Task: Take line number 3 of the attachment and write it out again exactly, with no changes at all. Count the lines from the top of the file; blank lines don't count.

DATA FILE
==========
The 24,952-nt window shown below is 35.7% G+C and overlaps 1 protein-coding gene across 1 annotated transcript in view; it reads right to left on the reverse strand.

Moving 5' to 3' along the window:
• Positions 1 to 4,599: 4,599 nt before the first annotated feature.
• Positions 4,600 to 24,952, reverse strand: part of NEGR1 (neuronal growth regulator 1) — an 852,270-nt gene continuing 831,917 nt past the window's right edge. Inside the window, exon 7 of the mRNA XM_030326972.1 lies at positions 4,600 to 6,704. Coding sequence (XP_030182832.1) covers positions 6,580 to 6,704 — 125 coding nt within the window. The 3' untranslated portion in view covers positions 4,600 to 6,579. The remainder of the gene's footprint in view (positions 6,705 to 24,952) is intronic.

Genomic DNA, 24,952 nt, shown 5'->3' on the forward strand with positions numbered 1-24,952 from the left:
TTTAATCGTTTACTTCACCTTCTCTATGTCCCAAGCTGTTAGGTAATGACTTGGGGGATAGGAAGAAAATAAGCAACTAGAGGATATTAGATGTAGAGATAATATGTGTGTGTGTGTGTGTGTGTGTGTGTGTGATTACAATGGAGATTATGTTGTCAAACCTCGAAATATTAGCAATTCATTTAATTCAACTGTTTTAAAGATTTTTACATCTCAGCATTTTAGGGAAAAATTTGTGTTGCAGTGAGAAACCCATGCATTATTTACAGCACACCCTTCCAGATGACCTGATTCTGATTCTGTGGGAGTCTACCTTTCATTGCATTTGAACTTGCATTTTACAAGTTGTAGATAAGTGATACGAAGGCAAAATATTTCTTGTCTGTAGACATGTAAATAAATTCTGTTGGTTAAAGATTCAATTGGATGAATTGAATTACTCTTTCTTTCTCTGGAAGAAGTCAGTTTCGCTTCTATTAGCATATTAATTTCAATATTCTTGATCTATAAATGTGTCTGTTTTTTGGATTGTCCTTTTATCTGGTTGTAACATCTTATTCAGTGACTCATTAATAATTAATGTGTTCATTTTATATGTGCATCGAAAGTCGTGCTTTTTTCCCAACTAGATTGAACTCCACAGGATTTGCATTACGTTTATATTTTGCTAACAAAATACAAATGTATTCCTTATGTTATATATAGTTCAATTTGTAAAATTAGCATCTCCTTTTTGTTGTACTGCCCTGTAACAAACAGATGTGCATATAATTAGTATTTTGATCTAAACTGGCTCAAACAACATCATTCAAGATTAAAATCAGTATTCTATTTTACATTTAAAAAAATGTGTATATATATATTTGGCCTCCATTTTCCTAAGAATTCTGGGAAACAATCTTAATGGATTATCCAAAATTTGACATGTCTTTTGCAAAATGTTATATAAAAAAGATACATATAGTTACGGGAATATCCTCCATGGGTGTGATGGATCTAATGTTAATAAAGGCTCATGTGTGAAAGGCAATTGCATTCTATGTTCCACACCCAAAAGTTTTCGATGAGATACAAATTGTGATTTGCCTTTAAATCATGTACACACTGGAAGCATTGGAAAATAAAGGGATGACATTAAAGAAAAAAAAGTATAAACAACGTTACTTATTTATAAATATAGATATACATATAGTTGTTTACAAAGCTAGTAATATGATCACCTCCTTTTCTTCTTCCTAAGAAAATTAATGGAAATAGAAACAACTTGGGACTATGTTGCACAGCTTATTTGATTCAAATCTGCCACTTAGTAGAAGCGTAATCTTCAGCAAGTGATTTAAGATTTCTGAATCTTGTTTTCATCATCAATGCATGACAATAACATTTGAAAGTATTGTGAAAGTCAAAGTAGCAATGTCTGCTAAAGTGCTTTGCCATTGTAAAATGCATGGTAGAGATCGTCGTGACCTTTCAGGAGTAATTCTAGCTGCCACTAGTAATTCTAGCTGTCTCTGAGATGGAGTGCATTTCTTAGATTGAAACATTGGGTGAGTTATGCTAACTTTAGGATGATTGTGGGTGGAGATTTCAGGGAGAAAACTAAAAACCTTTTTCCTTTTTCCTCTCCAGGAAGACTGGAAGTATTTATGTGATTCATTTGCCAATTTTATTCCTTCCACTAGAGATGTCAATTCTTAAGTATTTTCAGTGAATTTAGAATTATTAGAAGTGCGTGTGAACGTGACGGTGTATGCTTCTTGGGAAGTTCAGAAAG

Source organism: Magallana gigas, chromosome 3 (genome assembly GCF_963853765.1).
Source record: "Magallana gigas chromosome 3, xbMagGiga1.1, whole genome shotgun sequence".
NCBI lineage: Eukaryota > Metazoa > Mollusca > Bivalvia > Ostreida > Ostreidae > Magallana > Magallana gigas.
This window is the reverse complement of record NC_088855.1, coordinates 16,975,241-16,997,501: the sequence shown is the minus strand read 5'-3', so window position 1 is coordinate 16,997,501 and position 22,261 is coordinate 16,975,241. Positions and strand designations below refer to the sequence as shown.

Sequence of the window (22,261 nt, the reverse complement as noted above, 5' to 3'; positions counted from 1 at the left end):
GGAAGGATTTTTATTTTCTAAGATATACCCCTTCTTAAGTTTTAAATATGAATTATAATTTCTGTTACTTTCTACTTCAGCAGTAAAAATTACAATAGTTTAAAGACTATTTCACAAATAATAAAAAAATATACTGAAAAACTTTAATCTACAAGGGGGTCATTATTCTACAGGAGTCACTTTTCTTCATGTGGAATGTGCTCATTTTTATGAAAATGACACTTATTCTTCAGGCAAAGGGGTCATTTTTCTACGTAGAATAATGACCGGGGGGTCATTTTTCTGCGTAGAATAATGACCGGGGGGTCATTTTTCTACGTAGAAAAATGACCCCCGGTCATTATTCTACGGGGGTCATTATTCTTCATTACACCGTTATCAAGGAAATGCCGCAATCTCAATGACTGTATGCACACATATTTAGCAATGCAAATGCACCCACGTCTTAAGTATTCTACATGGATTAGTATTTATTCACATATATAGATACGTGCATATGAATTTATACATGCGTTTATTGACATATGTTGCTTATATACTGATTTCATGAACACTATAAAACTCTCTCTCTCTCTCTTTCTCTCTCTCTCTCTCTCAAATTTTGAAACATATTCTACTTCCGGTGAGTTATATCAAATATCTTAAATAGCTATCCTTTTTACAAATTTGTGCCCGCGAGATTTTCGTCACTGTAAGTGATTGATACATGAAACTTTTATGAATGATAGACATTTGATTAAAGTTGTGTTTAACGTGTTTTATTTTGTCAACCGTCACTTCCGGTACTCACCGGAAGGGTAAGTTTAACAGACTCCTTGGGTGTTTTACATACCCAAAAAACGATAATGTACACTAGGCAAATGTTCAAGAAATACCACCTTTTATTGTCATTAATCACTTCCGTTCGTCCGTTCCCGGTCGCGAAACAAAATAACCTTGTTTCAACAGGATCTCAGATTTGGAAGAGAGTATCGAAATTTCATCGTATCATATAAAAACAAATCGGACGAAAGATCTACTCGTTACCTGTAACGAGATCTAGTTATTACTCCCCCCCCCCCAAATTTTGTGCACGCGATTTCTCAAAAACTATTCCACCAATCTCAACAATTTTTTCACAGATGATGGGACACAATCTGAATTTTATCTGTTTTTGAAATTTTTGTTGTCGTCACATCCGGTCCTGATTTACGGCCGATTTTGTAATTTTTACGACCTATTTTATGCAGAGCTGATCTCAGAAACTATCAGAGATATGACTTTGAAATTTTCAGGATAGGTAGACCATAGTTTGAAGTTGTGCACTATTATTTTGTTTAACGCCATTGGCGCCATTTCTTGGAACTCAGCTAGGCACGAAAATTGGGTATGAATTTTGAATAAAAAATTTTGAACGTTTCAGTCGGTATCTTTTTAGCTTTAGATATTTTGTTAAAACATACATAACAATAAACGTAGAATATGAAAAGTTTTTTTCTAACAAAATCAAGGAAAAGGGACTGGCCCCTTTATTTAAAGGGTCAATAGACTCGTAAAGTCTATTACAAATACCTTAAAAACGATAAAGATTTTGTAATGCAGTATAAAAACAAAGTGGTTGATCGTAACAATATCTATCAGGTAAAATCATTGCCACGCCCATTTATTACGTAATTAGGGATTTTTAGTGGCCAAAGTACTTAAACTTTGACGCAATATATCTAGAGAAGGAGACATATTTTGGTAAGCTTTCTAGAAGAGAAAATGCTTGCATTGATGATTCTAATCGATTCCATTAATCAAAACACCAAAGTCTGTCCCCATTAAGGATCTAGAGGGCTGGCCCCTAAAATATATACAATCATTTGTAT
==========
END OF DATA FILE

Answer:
• Positions 1 to 4,599: 4,599 nt before the first annotated feature.